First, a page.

Dear Mr. Ashraf,
It seems this dialogue has exhausted its possibilities. We seem to be repeating ourselves.
The dialogue started with my claim that Quran sanctions violence against non-believers, whom you like to call rejecters. Your argument seems to have four vital points:
- That what non-believers see as threats of violence by Allah in this life and hereafter are both justified because the rejecters broke the covenant.
- The fight of Muhammad and other messengers against the rejecters was justified because they were acting on the direct command of the Allah, they were responsible for implementing Allah’s judgment on this earth.
- The duty to fight and kill the rejecters was only of the messengers, and Muhammad was the last messenger; therefore, no believer has that duty now, nor the believers’ killing of non-believers is justified.
- This requires a contextual interpretation of the jihad verses in the Quran, that means that those verses were a duty for the followers of Muhammad at the time and in the circumstances where and when they were revealed; and are not eternal commands of Allah.
A rational dialogue, Mr. Ashraf, is possible only if the participants accept certain rules to conduct it. A tentative list of such rules, to my mind, could be as below.
Possible rules for a rational dialogue:
- When any participant asks the other to accept a claim s/he presents evidence /argument /reasons /grounds for that acceptance; nothing is asked to be accepted without adequate grounds.
- All participants try to understand each other’s language and claims as far as possible in the sense they are made by relevant interlocutor; and spare no efforts in achieving a common understanding of them.
- Each one of the participants remains consistent in the total claims s/he makes in the discussion at all levels. That is, does not make contradictory claims.
- If anyone makes two contradictory claims, and the other pints out the contradiction; then either the one who made the claim proves that there is no contradiction or reject one of the claims to make the totality of his/her own claims internally consistent.
- When authority (or testimony) is used it should be accepted to all.
If we go by these rules there are certain problems in your position. I will list some, not all, such problems below.
- Covenant with Allah
One, there is no justification for the covenant apart from Allah being the creator and all powerful. He simply created people and forced them into the covenant (as per your theory) without any choice reject this very deal and live peacefully. If the humans were given the power to think and make their own decisions then this act of Allah is inexplicable and self-contradictory. In this interpretation the Allah (actually most of the punishing Gods) is bordering on torturing people for self-glory and simple enjoyment of power.
Two, the only evidence of such a covenant you are providing is the claims of Quran or other religious books like Bible. Why should any non-believer in Islam should accept the authority of Quran? No grounds at all. Even the claim that Quran is the book given by Allah rests only on the claims of Quran itself. If the authority of the Quran is rejected by a non-believer then that claim is of no rational value. And there is no independent argument that the Quran is revealed by Allah.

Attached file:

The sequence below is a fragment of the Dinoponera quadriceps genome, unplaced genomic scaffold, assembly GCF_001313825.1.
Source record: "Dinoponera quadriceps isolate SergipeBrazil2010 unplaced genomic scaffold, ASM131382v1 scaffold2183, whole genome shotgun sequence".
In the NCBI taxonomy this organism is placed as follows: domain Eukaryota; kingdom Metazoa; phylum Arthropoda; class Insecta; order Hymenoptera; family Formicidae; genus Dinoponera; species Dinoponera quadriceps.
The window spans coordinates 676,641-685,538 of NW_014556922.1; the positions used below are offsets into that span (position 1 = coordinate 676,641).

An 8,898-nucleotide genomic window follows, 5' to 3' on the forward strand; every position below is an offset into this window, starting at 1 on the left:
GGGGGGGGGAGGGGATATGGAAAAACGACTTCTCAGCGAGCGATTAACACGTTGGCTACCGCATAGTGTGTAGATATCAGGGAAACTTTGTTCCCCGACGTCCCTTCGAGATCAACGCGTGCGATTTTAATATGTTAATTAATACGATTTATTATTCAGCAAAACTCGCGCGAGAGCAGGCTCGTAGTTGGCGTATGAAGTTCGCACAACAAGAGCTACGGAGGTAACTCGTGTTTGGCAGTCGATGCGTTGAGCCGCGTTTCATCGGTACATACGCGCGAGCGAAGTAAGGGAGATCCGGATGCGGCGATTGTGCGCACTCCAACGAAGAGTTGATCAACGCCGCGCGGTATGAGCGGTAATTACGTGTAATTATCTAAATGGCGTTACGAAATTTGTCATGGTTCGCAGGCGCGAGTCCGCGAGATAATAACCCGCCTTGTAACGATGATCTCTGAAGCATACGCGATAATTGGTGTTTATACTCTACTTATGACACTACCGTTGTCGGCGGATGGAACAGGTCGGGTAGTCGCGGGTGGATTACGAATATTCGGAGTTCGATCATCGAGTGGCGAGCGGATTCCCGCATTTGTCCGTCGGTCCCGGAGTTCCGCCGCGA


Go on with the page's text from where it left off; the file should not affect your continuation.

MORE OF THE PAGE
- Muhammad as messenger
The fight of Muhammad against the rejecters is justified on the assumption of accepting him as the Messenger. But why should a non-believer accept that? Again on the authority of Quran, which itself is questionable.
Second, the only ground for acceptance of Muhammad as messenger of God outside Quran you have provided is the claim that “[w]hen Allah sends a messenger, he is like a sun in the sky which can’t be denied by anyone having eye sight. Such a denial is a willful rejection of truth.” Well this is spacious. Those who deny—and there were who denied in Muhammad’s life time—are declared either as not having eye sight or wilful rejecters; actually in Quran both simultaneously. Declaring them both as not having eye-sight and rejecters is self-contradictory. In any case such a declaration can be no ground in a rational sense to believe in his messenger-hood. Anyone can claim such messenger-hood or god-hood. There have been plenty of people before and after Muhammad who have claimed this. Some of them are even living today. This needs an argument or evidence that is independent of Quran and other religious books.
Till such evidence is available it could only be considered as fictitious self-justification by Muhammad, as the Quran was revealed to him.
- The Quranic verses should be interpreted contextually
This would be a welcome reading of Quran. And that is how all religious texts should be read. But then immutability and eternality of Quran will have to be compromised. Unfortunately many believers do not accept it.
Unless this dialogue answers these questions without using the authority of Quran we both are repeating ourselves.
As per your comments on what is religion and what it does, etc.; please read